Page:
• "Men are sexualized too!"
    No, they are not, especially when it comes to battle wear. Nothing is better example of male character serving as power fantasy than putting him in bulky armor while his equally strong female peers run around half-naked.
  • "She would look too manly in a regular armor!"
    What about “She would look actually protected in a normal armor”?
    Also (unless it has a giant codpiece), a regular armor is not masculine be default, we’re just taught to associate it with men.
    Also also, there are many ways to make armor feminineyet fully protective.
  • "This outfit is normal for her culture/climate!"
    Talking about made-up culture that this made-up character is from? It’s not like the creators just… created this fictional culture and located it in a hot climate to suit their (and/or their audiences) preferences to excuse a silly outfit, riiight?
    Also, when she’s not in her homeland’s climate, why wouldn’t she dress more appropriately for the weather?
  • "Don’t expect fiction to be realistic!"
    I don’t. But I expect it to be consistent.
  • "She CHOSE to dress like that!"
    Let me quote rheiders:
    A strong female character is still a character—she has no agency, she has no choice. Everything about her appearance and actions is dictated by her creator. It is only through good storytelling and character writing that we begin to believe the character is alive and possessing of free will, but that’s just an illusion. SHE IS STILL JUST A CHARACTER, created by someone else.
    And unless the character is supposed to be a suicidal dumbass, she wouldn’t choose to dress like that for combat.
  • "Her strength comes from uncovered skin!"
    Also known as “There’s A GOOD REASON for her to be almost nude!”.
    If her powers come from being exposed… Why doesn’t she run around naked? Oh, I get it, she’s too decent for that!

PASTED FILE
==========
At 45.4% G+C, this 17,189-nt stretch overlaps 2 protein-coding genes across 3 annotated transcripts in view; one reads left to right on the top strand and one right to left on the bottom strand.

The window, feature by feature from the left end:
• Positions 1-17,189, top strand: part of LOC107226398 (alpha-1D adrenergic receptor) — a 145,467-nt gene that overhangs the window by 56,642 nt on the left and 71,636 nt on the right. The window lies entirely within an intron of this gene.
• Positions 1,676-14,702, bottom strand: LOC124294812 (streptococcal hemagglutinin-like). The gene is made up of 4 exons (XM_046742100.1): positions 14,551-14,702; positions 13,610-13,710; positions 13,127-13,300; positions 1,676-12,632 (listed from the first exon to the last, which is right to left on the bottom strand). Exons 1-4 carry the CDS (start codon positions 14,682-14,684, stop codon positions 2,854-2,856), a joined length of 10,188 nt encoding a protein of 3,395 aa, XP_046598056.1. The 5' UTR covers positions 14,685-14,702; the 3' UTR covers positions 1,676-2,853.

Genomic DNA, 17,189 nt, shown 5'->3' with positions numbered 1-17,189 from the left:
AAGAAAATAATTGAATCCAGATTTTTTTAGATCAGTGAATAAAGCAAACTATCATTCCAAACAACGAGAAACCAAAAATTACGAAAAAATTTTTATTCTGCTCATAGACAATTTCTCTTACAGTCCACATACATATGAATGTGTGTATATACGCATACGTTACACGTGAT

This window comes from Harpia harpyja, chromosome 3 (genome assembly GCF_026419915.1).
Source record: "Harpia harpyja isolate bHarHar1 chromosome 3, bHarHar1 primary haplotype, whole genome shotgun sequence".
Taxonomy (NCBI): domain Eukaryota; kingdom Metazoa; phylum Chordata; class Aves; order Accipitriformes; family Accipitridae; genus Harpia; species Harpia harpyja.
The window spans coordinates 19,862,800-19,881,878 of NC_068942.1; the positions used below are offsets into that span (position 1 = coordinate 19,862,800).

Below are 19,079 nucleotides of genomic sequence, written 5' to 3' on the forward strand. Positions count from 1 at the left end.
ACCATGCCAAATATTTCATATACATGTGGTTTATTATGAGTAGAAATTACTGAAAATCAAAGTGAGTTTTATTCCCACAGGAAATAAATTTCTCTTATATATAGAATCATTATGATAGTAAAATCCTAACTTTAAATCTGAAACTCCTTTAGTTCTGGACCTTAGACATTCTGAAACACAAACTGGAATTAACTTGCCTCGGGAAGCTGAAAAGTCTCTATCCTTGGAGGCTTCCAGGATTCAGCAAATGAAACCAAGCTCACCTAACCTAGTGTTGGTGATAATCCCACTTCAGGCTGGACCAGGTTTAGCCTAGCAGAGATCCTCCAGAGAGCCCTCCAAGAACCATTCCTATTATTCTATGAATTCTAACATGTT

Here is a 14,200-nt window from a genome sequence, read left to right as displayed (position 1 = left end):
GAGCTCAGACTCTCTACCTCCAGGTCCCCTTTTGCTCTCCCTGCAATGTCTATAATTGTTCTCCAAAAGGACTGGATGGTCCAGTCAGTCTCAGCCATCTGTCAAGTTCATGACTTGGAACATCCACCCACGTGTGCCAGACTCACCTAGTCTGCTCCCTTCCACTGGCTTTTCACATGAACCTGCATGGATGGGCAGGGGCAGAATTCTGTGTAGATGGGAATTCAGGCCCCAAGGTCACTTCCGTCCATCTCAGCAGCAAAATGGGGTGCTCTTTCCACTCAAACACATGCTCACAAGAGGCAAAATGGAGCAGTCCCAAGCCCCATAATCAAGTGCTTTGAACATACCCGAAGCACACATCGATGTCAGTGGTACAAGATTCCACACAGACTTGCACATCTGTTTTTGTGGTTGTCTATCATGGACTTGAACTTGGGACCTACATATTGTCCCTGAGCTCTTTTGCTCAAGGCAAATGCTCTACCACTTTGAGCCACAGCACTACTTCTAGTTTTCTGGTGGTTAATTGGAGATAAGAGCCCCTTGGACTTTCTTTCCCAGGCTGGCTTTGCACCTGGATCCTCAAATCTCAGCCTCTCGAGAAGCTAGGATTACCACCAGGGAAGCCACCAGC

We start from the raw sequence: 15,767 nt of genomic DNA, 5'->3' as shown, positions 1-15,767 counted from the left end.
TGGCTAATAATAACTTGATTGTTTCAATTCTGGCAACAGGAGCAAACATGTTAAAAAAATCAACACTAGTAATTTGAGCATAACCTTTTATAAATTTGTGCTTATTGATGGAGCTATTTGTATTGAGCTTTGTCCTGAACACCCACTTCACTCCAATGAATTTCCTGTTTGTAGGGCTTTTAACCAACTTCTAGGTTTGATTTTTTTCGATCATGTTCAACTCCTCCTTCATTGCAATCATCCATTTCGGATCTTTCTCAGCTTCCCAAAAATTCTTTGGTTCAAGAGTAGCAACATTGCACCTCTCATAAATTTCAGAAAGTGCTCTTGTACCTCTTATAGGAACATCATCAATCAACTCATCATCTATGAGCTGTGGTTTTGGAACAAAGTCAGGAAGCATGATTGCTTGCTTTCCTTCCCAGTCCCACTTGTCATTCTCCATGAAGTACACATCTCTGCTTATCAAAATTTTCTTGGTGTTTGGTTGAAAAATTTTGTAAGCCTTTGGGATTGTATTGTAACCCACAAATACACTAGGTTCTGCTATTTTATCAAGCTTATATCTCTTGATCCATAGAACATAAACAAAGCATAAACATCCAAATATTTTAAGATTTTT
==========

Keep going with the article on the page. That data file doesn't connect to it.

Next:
Then why the minimal outfit she chose looks so uncomfortable and/or defies physics? Is there a special reason for that too?
  • "It’s (just) fantasy/sci-fi! Magic/science protects her!"
    Okay, I can buy that. Does the magic/science is also what holds her improbable bikini in one place?
    And if it protects her male peer in the same way, how come his outfit isn’t equally “light-weight”?
  • "It’s stylized!"
    The cheapest excuse for any type of bad artwork.
    "Style" itself does not explain anything! A well-designed style is ought to be consistent. It’s not a good style when there’s obvious double standard at work.
  • "Girls are SUPPOSED to look sexy!"
    So much wrong with it I don’t even know where to start.
    It brings half of the population to one objectifying function.
    It implies “sexy” has one fixed meaning.
    It implies an outfit can’t be sexy appealing and functional at the same time.
    It implies there are no other times during which a warrior character can focus on being sexy (as in, times outside of battle).
    TL; DR: There is nothing girls or women are ‘supposed’ to be!
  • "That’s the best way of marketing to men!"
    Why is this even used as an excuse?
    Not only it implies that there are no women or homosexual/asexual men in the audience, but also that straight men are by definition sex-obsessed morons who can’t say no to a patch of female skin showing. An argument that insults every possible group at once!
  • „She was designed in a country where sexualization is cultural!”
    (This one usually refers to Japan or Korea)
    As much as respecting cultural differences is important, it really does not excuse objectifying half of the world’s population. It just exposes that there might be some deeply-ingrained problem among the population that creates such things on regular basis.